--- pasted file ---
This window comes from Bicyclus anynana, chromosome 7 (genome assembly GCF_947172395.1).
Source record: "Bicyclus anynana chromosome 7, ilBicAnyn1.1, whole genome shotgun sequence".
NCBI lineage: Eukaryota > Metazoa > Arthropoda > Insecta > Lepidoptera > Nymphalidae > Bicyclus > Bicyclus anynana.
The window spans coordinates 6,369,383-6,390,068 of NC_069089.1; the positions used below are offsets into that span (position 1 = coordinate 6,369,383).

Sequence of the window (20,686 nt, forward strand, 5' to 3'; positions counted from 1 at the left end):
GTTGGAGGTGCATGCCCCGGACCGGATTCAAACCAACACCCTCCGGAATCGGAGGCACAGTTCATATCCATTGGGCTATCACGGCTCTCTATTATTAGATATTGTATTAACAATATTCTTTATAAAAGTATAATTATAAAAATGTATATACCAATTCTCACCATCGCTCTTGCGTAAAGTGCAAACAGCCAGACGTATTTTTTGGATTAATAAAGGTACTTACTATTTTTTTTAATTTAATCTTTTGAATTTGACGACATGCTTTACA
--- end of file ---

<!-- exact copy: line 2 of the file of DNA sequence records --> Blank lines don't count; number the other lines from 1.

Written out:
Source record: "Bicyclus anynana chromosome 7, ilBicAnyn1.1, whole genome shotgun sequence".